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The Bank of New York Mellon v. Maria Gallardo

UNITED STATES DISTRICT COURT CENTRAL DISTRICT OF CALIFORNIA


November 7, 2012

THE BANK OF NEW YORK MELLON
v.
MARIA GALLARDO, ET AL.

The opinion of the court was delivered by: The Honorable S. James Otero, United States District Judge

Priority Send Enter Closed JS-5/JS-6 Scan Only

CIVIL MINUTES - GENERAL

PRESENT: THE HONORABLE S. JAMES OTERO, UNITED STATES DISTRICT JUDGE

Victor Paul Cruz Courtroom Clerk

COUNSEL PRESENT FOR PLAINTIFF:

Not Present

Not Present Court Reporter

COUNSEL PRESENT FOR DEFENDANTS:

Not Present

PROCEEDINGS (in chambers): ORDER REMANDING CASE TO LOS ANGELES COUNTY SUPERIOR COURT [Docket No. 1]

This matter is before the Court on Defendant Maria Gallardo's ("Defendant") Notice of Removal ("Notice"), filed October 31, 2012. For the following reasons, the Court REMANDS this action to the Superior Court of California for the County of Los Angeles.

FACTUAL AND PROCEDURAL BACKGROUND

Defendant possessed real property located at 1905 Canal Avenue, Long Beach, California 90810. (Notice Ex. A ("Compl.") ¶ 4.) On October 21, 2011, Plaintiff Bank of New York Mellon ("Plaintiff") acquired title to the property in a foreclosure sale. (Compl. ¶ 5.) Despite the transfer of title, Defendant remained in possession of the subject property. (Compl. ¶ 6.) On November 10, 2011, Plaintiff served Defendant with a Three-Day Notice to Quit, demanding that Defendant and all occupants relinquish possession of the property. (Compl. ¶ 6.) Defendant failed to do so. (Compl. ¶ 8.)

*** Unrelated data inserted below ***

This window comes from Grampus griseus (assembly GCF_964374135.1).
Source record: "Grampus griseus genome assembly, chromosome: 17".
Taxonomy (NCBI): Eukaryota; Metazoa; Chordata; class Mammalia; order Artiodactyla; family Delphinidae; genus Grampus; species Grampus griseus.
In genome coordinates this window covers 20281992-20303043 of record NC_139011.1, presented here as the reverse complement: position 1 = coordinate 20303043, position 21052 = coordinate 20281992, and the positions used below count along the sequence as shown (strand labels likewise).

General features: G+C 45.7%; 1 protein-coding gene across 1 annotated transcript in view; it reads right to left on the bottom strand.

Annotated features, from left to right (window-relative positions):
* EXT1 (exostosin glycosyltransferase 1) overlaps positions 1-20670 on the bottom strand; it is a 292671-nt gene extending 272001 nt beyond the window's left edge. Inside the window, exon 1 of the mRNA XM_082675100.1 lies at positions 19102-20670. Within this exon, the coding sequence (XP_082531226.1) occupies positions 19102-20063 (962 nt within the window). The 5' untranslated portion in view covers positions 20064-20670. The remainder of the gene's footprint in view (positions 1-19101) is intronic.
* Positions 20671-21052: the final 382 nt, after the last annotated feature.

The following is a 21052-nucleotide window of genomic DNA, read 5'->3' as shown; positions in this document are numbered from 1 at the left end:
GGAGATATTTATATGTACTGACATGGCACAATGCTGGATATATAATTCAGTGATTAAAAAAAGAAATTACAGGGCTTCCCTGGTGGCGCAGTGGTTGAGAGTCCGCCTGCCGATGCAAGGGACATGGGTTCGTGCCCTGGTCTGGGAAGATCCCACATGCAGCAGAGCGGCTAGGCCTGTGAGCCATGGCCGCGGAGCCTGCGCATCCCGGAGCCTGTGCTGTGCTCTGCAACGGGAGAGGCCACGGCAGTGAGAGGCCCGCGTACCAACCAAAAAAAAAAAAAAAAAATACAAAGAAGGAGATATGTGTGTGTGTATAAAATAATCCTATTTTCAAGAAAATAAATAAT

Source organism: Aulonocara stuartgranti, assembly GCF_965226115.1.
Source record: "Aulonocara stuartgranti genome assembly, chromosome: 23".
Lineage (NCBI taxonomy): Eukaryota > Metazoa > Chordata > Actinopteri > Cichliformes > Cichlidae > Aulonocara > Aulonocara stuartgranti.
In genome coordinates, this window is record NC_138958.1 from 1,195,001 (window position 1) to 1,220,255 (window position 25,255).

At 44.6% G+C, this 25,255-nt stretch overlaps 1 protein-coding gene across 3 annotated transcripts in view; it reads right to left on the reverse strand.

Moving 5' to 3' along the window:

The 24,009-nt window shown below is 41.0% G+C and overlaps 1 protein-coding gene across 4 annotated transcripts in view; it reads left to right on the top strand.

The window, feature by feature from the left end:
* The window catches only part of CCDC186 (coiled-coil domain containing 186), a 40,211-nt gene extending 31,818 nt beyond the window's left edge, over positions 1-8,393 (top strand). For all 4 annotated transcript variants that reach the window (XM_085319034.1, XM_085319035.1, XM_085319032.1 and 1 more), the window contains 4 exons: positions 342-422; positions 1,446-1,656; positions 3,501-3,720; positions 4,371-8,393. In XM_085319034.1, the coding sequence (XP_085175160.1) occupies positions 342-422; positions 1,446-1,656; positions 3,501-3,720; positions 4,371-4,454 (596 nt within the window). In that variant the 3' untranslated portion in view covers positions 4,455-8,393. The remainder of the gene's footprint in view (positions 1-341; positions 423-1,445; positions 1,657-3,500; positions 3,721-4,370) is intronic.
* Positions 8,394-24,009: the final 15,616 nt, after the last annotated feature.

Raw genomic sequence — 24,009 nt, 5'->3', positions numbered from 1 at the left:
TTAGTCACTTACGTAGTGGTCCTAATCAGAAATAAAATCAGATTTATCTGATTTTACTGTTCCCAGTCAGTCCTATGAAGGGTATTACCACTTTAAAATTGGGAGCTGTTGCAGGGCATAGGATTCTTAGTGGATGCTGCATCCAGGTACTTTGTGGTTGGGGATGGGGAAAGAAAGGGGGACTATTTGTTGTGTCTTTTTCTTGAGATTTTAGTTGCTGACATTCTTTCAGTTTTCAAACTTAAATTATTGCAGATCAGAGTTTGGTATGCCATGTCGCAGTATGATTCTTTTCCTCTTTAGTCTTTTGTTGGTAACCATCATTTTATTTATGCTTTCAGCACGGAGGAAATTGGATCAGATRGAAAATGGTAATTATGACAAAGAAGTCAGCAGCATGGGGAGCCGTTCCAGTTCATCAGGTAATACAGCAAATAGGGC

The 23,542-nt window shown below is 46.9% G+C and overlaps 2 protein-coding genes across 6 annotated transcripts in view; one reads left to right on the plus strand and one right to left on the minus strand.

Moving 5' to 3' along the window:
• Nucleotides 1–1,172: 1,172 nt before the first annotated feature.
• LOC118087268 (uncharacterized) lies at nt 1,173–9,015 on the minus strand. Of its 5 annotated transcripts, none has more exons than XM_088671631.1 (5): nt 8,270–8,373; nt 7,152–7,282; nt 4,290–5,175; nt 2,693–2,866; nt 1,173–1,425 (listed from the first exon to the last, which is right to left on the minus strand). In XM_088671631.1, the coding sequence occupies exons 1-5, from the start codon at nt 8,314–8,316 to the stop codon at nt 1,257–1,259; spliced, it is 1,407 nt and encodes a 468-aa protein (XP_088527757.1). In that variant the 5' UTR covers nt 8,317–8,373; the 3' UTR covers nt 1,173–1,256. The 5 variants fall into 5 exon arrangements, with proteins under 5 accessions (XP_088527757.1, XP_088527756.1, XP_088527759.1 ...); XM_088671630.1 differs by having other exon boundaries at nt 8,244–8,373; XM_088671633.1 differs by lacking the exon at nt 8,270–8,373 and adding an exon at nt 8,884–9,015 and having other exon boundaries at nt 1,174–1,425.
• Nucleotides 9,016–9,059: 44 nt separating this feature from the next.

On January 9, 2012, Plaintiff filed its Complaint in Los Angeles County Superior Court. The Complaint asserts a claim for unlawful detainer against Defendant. (See generally Compl.) Defendant timely removed this action to federal court, asserting removal jurisdiction pursuant to 28 U.S.C. § 1331. (Notice ¶ 4.)

DISCUSSION

"[A] court may raise the question of subject matter jurisdiction, sua sponte, at any time during the pendency of the action, even on appeal." Snell v. Cleveland, Inc., 316 F.3d 822, 826 (9th Cir. 2002). A district court must remand the case "[i]f at any time before final judgment it appears that the district court lacks subject matter jurisdiction." 28 U.S.C. § 1447(c). The Court finds it appropriate to determine, sua sponte, whether it has subject matter jurisdiction over this action.

A. Defendant's Notice of Removal

28 U.S.C. § 1441 provides that a defendant may remove an action to federal court only where the federal court would have had jurisdiction if the action had been brought there originally. 28 U.S.C. § 1441(a). It is well established, however, that courts "strictly construe the removal statute against removal jurisdiction." Gaus v. Miles, Inc., 980 F.2d 564, 566 (9th Cir. 1992). "Federal jurisdiction must be rejected if there is any doubt as to the right of removal in the first instance." Id. "The strong presumption against removal jurisdiction means that the defendant always has the burden of establishing that removal is proper." Id. (internal quotation marks omitted).

1. Federal Question Jurisdiction

Under 28 U.S.C. § 1331, federal courts have jurisdiction over "all civil actions arising under the Constitution, laws, or treaties of the United States." 28 U.S.C. § 1331. A case "arises under" federal law if a plaintiff's "well-pleaded complaint establishes either that federal law creates the cause of action" or that the plaintiff's "right to relief under state law requires resolution of a substantial question of federal lawin dispute between the parties." Franchise Tax Bd. v. Constr. Laborers Vacation Trust for S. Cal., 463 U.S. 1, 13 (1983). Pursuant to the well-pleaded complaint rule, a case may not be removed to federal court on the basis of a federal defense to a state-law